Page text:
However, as of now, no notable changes have been observed. Despite the Government's clear intent, Councils must continue to assess consent applications based on current regional plans and national regulatory documents. Consequently, significant changes will only be possible once formal amendments to the existing rules framework are implemented.


Aerial view of farm land
Photo: Aqualinc Research.
WSP: Trends spell more serious driver injuries

Population trends spell more fatal and serious driver injuries. But researchers at WSP say it doesn’t have to be that way.

A recent piece of WSP research for the AA Research Foundation features an eyebrow-raising number. As Aotearoa New Zealand’s population increases and ages, projections show a 33 percent increase in fatal and serious driver injuries by 2063. While cause for concern, a range of road safety engineering treatments could easily be done to protect drivers of all ages - today and into the future.

The projection comes from WSP research leader for road safety Bill Frith. He used 2020 road injury statistics and official population forecasts to estimate the likely situation forty years from now.

It’s a problem compounded by another WSP research finding. Older drivers, who are generally more fragile and likely to suffer crash injury, report being more anxious behind the wheel. That’s due to other drivers making them nervous, speeding vehicles, and aggressive over-taking. Plus, our roads have become busier – a trend that’s set to continue.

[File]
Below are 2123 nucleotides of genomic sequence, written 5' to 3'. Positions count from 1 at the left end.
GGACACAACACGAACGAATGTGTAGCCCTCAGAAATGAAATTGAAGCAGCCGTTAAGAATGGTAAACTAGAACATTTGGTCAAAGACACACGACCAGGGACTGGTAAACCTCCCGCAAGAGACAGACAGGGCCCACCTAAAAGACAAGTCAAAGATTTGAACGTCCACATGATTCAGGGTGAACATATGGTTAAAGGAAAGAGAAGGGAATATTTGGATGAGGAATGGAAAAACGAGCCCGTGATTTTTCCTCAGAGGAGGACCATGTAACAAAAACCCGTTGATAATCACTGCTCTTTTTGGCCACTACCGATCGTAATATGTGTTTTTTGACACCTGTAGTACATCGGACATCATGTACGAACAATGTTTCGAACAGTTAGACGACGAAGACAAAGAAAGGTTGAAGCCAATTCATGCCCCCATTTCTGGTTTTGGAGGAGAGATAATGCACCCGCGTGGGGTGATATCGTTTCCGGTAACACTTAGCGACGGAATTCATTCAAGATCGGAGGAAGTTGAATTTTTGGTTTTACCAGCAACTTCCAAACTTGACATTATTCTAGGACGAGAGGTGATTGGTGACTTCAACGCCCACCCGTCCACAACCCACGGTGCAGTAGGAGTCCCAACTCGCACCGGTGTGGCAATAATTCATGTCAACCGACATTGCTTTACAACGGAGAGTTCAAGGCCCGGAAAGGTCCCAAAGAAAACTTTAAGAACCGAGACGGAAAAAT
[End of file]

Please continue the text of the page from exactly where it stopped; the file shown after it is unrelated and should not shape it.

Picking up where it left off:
Auckland motorway
While the projection from WSP researchers is confronting, it is a forecast figure based on the status quo of today’s serious road-related injuries and deaths continuing. Photo: WSP Research.
BRANZ releases Industry Insights 2024 report

BRANZ has unveiled its latest Building Industry Insights 2024 report, continuing a tradition that spans over two decades. Conducted biennially, this comprehensive survey serves as a crucial pulse check for the building and construction sector, identifying system needs and guiding BRANZ’s research investment priorities.

This year's survey involved over 500 respondents and included 24 detailed interviews with sector participants, ranging from designers and engineers to builders, tradespeople, government officials, and research professionals. The survey explored key priorities, issues, and opportunities in areas such as build performance, workforce dynamics, information resources, the Building Code, and emerging innovations like standardisation, prefabrication, and technological advances.

The resulting report offers an in-depth analysis of the survey responses and interviews, providing valuable insights into the current state of the building system. These findings support BRANZ’s ongoing environmental scanning and system awareness efforts, guiding future research prioritisation, focus, and investment.


BRANZ report cover
Image: BRANZ.
Mātai: Tairāwhiti Study aims to 'revolutionise paediatric medicine'

Researchers from Mātai Medical Research Institute are conducting a pioneering "Tairāwhiti Study" to advance paediatric medicine. This initiative involves scanning over two dozen children to enhance understanding of anatomical variability across vital organ systems, including the brain, heart, lungs, and musculoskeletal system.